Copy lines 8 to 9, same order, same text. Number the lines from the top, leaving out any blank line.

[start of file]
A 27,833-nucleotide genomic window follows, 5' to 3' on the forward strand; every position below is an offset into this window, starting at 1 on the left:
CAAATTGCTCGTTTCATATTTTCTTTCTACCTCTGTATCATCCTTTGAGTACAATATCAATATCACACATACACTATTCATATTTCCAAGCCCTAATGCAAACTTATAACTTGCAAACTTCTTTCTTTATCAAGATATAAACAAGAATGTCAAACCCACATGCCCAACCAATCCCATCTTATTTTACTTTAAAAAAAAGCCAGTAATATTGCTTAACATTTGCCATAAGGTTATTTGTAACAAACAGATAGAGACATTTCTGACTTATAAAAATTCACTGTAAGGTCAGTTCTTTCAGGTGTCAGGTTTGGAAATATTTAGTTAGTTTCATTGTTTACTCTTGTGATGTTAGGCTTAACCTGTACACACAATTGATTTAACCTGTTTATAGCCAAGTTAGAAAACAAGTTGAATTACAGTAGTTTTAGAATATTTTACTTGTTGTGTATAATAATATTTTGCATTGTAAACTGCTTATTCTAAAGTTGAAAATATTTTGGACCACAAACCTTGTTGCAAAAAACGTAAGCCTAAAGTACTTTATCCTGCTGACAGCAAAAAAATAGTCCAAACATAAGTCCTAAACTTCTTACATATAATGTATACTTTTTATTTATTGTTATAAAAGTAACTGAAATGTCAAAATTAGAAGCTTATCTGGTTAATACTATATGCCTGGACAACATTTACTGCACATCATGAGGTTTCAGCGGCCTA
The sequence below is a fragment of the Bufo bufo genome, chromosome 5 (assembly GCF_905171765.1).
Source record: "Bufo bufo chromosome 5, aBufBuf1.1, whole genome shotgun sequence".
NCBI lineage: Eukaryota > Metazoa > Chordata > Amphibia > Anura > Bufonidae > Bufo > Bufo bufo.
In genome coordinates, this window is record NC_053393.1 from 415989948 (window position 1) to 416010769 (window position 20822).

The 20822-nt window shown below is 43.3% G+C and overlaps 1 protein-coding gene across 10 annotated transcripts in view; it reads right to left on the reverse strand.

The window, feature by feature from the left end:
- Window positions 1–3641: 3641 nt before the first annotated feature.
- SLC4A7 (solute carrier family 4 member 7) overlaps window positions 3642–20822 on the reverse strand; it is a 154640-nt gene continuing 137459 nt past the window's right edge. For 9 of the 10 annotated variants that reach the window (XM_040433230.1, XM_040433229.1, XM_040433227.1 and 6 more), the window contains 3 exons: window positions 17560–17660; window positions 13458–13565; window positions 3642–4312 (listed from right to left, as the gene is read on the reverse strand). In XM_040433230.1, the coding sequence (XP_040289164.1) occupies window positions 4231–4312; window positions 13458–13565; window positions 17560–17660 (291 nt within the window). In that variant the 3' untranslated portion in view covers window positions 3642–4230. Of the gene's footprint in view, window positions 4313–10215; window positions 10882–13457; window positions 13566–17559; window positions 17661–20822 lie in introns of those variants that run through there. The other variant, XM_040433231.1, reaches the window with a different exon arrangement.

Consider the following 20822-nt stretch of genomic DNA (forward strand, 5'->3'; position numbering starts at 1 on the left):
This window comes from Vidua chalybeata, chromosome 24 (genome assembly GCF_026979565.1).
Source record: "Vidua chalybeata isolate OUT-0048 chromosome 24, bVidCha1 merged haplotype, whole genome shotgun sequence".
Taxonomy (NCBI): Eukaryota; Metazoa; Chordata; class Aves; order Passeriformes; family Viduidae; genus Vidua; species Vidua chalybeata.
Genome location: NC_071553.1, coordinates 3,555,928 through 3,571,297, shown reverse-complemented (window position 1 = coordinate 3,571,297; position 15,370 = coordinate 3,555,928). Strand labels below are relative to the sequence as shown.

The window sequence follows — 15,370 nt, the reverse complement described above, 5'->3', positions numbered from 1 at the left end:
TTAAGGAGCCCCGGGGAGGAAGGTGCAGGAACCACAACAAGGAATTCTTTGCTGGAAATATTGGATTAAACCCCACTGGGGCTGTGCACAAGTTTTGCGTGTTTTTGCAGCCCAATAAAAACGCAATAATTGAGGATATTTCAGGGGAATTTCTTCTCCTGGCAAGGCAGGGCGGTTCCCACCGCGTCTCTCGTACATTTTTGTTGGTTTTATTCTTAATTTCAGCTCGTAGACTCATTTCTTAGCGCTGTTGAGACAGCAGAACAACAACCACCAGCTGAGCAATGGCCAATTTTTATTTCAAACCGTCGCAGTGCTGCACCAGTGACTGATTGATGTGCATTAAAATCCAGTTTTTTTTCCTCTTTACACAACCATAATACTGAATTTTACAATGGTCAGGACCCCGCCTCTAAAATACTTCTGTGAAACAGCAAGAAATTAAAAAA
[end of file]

The window, feature by feature from the left end:
- Window positions 1–3641: 3641 nt before the first annotated feature.